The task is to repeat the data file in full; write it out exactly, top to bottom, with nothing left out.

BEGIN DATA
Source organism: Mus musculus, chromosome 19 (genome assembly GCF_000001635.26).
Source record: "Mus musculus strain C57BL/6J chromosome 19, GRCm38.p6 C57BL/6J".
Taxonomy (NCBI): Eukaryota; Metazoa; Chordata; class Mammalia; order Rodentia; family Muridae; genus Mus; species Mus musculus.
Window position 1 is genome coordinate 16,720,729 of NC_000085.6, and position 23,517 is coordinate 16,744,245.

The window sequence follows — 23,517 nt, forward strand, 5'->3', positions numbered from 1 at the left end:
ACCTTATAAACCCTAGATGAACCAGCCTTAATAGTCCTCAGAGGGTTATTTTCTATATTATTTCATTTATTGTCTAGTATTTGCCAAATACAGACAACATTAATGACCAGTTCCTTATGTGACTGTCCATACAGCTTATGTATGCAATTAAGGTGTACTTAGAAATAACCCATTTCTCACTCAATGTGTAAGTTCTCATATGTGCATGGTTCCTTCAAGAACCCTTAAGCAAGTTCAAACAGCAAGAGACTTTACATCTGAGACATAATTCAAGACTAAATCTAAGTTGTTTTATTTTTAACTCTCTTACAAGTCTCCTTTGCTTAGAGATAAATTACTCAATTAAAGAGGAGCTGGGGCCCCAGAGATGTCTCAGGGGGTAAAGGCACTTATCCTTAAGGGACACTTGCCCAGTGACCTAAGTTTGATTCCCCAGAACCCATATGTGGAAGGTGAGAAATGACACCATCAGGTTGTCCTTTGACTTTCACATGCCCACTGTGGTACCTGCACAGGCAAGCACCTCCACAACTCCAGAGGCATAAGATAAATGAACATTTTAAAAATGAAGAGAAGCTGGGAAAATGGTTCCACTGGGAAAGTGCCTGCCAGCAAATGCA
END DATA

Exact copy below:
Source organism: Mus musculus, chromosome 19 (genome assembly GCF_000001635.26).
Source record: "Mus musculus strain C57BL/6J chromosome 19, GRCm38.p6 C57BL/6J".
Taxonomy (NCBI): Eukaryota; Metazoa; Chordata; class Mammalia; order Rodentia; family Muridae; genus Mus; species Mus musculus.
Window position 1 is genome coordinate 16,720,729 of NC_000085.6, and position 23,517 is coordinate 16,744,245.

The window sequence follows — 23,517 nt, forward strand, 5'->3', positions numbered from 1 at the left end:
ACCTTATAAACCCTAGATGAACCAGCCTTAATAGTCCTCAGAGGGTTATTTTCTATATTATTTCATTTATTGTCTAGTATTTGCCAAATACAGACAACATTAATGACCAGTTCCTTATGTGACTGTCCATACAGCTTATGTATGCAATTAAGGTGTACTTAGAAATAACCCATTTCTCACTCAATGTGTAAGTTCTCATATGTGCATGGTTCCTTCAAGAACCCTTAAGCAAGTTCAAACAGCAAGAGACTTTACATCTGAGACATAATTCAAGACTAAATCTAAGTTGTTTTATTTTTAACTCTCTTACAAGTCTCCTTTGCTTAGAGATAAATTACTCAATTAAAGAGGAGCTGGGGCCCCAGAGATGTCTCAGGGGGTAAAGGCACTTATCCTTAAGGGACACTTGCCCAGTGACCTAAGTTTGATTCCCCAGAACCCATATGTGGAAGGTGAGAAATGACACCATCAGGTTGTCCTTTGACTTTCACATGCCCACTGTGGTACCTGCACAGGCAAGCACCTCCACAACTCCAGAGGCATAAGATAAATGAACATTTTAAAAATGAAGAGAAGCTGGGAAAATGGTTCCACTGGGAAAGTGCCTGCCAGCAAATGCA